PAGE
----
ANALYSIS OF THE INFORMATION IN ENGLISH WHICH WAS NEXT TO ORIGINAL COPY OF THE 1874 IMAGE PUBLISHED IN THE GRAPHIC MAGAZINE DISPLAYED IN JAPAN PAVILION IN LONDON DURING WRC2015
The English, which had a central position in the Pavilion next to original image published in 1874, contains many basic factual and other errors. It was clearly NOT CHECKED AT ALL for factual accuracy or its English.
Here are four of the most extraordinary factual errors:
1. The title says “.. Yokohama, Tokyo” which means Yokohama is in Tokyo! The mistake is more clearly repeated in first line where it says Yokohama is “in south Tokyo.”
2. The writer has basically copied 175 words (more than 1/3 of the words in the doc) out of Wikipedia describing in detail the attack on Shimonoseki in 1864 which had NO CONNECTION AT ALL with the start of football in Japan – see note below.
3. The writer says in 1901 Keio Uni played against “a visitor’s team from outside Japan.” The game was, in fact, played against the YC&AC, some of whose players were actually born in Japan.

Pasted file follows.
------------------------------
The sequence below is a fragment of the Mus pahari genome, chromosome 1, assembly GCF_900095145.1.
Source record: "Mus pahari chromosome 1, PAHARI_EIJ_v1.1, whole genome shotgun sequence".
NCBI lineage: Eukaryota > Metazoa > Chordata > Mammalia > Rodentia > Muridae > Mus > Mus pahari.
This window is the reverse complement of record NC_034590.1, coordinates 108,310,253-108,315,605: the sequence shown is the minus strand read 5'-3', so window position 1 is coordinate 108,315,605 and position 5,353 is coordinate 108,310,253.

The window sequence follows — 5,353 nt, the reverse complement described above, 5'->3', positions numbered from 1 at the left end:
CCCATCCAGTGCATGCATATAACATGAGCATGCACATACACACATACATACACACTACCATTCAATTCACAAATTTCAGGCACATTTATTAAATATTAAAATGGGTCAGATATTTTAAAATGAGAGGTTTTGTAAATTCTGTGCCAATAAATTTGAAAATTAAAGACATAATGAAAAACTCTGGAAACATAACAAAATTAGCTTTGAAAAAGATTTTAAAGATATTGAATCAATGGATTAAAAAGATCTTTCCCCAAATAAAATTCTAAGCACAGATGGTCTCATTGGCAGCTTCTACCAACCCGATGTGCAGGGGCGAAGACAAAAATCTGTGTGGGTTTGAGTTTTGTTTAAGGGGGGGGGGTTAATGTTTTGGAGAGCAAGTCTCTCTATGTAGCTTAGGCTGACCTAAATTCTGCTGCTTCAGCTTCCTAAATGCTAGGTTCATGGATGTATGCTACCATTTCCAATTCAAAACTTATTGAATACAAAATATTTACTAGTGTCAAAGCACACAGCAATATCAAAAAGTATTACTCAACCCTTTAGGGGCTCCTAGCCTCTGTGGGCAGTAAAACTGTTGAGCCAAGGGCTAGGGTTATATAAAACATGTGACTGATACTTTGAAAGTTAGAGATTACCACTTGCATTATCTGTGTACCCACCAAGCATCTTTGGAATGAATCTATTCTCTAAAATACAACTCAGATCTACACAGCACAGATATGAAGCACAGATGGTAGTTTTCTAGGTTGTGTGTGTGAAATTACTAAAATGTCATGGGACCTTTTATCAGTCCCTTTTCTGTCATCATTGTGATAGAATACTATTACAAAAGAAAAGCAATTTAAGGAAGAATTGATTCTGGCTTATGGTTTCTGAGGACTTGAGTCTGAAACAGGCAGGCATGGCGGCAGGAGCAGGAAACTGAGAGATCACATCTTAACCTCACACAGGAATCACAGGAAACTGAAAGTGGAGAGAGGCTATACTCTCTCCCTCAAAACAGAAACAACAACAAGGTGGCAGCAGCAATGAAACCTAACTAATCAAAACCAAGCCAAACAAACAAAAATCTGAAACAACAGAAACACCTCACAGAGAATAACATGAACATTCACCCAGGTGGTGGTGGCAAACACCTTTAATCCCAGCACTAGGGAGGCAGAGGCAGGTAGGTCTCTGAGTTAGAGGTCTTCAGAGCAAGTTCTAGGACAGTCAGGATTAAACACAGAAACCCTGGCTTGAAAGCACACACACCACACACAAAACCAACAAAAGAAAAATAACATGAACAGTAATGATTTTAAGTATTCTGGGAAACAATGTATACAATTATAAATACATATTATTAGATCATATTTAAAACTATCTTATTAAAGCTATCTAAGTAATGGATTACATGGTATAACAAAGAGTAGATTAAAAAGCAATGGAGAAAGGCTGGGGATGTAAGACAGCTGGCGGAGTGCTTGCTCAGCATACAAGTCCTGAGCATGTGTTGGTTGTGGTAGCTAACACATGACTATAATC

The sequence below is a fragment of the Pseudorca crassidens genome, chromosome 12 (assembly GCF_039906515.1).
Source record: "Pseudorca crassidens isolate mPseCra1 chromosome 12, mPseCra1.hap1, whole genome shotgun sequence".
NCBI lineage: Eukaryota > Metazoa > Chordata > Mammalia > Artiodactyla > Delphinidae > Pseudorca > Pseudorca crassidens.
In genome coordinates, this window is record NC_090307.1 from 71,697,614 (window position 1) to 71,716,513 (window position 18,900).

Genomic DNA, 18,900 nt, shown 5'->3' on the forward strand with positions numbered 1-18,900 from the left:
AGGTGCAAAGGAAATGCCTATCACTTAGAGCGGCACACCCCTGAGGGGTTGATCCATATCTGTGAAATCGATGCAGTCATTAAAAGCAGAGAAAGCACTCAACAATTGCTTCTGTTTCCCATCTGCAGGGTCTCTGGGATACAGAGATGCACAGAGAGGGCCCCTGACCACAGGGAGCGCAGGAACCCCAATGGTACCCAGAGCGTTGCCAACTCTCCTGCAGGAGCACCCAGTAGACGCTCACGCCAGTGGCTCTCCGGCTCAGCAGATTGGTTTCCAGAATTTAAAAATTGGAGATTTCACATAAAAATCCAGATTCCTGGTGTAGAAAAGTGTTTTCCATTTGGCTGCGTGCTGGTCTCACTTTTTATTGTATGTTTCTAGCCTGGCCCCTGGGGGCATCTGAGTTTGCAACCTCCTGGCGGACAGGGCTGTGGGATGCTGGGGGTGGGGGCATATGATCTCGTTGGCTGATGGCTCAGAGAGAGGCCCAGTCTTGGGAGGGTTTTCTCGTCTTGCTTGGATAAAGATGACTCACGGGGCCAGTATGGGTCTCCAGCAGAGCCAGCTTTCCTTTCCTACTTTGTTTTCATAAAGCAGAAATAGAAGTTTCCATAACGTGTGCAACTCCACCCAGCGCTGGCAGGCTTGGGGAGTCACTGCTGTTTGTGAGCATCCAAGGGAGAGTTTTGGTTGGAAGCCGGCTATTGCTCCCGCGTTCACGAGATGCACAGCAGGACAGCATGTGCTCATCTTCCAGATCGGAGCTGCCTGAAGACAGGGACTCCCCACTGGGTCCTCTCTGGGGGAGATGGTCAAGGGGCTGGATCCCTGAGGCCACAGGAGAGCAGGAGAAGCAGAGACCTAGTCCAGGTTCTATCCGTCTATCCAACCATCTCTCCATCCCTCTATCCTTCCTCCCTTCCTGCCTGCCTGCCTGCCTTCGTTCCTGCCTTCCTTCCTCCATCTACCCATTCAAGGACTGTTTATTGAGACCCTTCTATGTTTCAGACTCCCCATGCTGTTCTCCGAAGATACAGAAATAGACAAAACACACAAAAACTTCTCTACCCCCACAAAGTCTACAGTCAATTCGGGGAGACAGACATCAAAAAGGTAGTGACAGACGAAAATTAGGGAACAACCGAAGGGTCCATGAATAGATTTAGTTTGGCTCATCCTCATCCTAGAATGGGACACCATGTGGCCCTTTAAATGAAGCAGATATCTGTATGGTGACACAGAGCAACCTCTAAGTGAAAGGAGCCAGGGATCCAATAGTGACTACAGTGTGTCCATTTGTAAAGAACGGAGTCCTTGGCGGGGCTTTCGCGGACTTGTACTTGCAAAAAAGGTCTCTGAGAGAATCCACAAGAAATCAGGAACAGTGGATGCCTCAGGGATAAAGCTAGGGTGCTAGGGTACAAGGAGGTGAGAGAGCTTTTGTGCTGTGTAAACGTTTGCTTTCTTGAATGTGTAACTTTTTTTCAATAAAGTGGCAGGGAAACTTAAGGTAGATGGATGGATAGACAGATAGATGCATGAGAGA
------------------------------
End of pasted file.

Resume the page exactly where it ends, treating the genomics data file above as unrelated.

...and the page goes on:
4. The writer states that the Japan vs South Africa WRC game was played at Twickenham when it was actually played in Brighton! Unbelievable!
In addition to all the major and minor errors and bad writing style, etc. one thing that the writer did not write should also be noted. There is no explanation about the illustration itself and the magazines that published it.
BELOW IS THE TEXT AND A MORE DETAILED ANALYSIS OF MANY OF THE ISSUES IN THE DOCUMENT:
EXHIBIT TITLE ‘FOOTBALL AT YOKOHAMA, TOKYO IN 1874’ 1
‘Rugby-like Football2 games were played on flat ground in Yokohama in South Tokyo3 by the British and perhaps others from the 1860’s. Who knows how many locals joined in too4, perhaps also American sailors. Here we see an early engraving of a scrummage, during a game that is thought to be between Scottish and English players watched by the intrigued populous5. The flag of the Yokohama Foot Ball Club is flying on a bamboo pole, against the backdrop of a snow-tipped Mount Fuji.
A newspaper account in the Japan Times records a meeting held on January 26th 1866 to found the “Yokohama Foot-Ball6 Club7. “Over forty names came forward8 to support the Club, including two or three Rugby and Winchester (school) men in the Community”., and it was stated that “we may be certain that we shall have really good scientific play.”